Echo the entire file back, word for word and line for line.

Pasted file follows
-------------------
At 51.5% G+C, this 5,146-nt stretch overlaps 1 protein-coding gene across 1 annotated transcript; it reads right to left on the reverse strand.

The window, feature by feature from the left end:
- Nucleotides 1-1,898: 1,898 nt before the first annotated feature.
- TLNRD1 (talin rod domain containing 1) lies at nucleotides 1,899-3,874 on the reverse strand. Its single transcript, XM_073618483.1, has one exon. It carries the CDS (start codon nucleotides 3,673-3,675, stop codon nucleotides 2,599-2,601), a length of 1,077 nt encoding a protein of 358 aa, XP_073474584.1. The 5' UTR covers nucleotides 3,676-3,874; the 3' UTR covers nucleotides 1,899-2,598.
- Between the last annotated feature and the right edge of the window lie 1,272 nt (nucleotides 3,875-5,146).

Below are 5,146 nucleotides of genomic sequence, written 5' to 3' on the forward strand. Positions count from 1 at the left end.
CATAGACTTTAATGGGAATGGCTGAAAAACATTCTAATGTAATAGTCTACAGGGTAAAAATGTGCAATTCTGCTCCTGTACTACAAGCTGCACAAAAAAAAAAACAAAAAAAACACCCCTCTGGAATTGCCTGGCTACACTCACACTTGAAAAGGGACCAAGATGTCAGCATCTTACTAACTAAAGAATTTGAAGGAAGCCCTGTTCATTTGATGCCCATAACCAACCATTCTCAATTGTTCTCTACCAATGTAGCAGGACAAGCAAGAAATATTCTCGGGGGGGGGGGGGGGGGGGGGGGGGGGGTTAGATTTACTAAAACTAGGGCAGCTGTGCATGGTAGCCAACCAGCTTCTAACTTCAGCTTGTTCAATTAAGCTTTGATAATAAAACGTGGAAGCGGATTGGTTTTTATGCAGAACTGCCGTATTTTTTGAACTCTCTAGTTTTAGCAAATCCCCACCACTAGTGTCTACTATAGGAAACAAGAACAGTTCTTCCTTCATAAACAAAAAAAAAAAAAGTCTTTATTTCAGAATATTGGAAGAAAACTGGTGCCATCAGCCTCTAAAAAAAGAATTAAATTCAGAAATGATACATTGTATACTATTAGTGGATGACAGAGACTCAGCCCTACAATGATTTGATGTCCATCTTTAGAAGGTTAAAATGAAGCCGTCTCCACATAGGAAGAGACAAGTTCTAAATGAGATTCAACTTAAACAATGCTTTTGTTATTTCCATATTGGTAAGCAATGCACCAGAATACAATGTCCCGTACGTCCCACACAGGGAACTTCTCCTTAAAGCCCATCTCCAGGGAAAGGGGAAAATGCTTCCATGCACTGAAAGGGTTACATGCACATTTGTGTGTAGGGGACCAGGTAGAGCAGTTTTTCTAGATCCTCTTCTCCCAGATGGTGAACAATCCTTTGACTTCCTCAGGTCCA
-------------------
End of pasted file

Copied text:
At 51.5% G+C, this 5,146-nt stretch overlaps 1 protein-coding gene across 1 annotated transcript; it reads right to left on the reverse strand.

The window, feature by feature from the left end:
- Nucleotides 1-1,898: 1,898 nt before the first annotated feature.
- TLNRD1 (talin rod domain containing 1) lies at nucleotides 1,899-3,874 on the reverse strand. Its single transcript, XM_073618483.1, has one exon. It carries the CDS (start codon nucleotides 3,673-3,675, stop codon nucleotides 2,599-2,601), a length of 1,077 nt encoding a protein of 358 aa, XP_073474584.1. The 5' UTR covers nucleotides 3,676-3,874; the 3' UTR covers nucleotides 1,899-2,598.
- Between the last annotated feature and the right edge of the window lie 1,272 nt (nucleotides 3,875-5,146).

Below are 5,146 nucleotides of genomic sequence, written 5' to 3' on the forward strand. Positions count from 1 at the left end.
CATAGACTTTAATGGGAATGGCTGAAAAACATTCTAATGTAATAGTCTACAGGGTAAAAATGTGCAATTCTGCTCCTGTACTACAAGCTGCACAAAAAAAAAAACAAAAAAAACACCCCTCTGGAATTGCCTGGCTACACTCACACTTGAAAAGGGACCAAGATGTCAGCATCTTACTAACTAAAGAATTTGAAGGAAGCCCTGTTCATTTGATGCCCATAACCAACCATTCTCAATTGTTCTCTACCAATGTAGCAGGACAAGCAAGAAATATTCTCGGGGGGGGGGGGGGGGGGGGGGGGGGGGTTAGATTTACTAAAACTAGGGCAGCTGTGCATGGTAGCCAACCAGCTTCTAACTTCAGCTTGTTCAATTAAGCTTTGATAATAAAACGTGGAAGCGGATTGGTTTTTATGCAGAACTGCCGTATTTTTTGAACTCTCTAGTTTTAGCAAATCCCCACCACTAGTGTCTACTATAGGAAACAAGAACAGTTCTTCCTTCATAAACAAAAAAAAAAAAAGTCTTTATTTCAGAATATTGGAAGAAAACTGGTGCCATCAGCCTCTAAAAAAAGAATTAAATTCAGAAATGATACATTGTATACTATTAGTGGATGACAGAGACTCAGCCCTACAATGATTTGATGTCCATCTTTAGAAGGTTAAAATGAAGCCGTCTCCACATAGGAAGAGACAAGTTCTAAATGAGATTCAACTTAAACAATGCTTTTGTTATTTCCATATTGGTAAGCAATGCACCAGAATACAATGTCCCGTACGTCCCACACAGGGAACTTCTCCTTAAAGCCCATCTCCAGGGAAAGGGGAAAATGCTTCCATGCACTGAAAGGGTTACATGCACATTTGTGTGTAGGGGACCAGGTAGAGCAGTTTTTCTAGATCCTCTTCTCCCAGATGGTGAACAATCCTTTGACTTCCTCAGGTCCA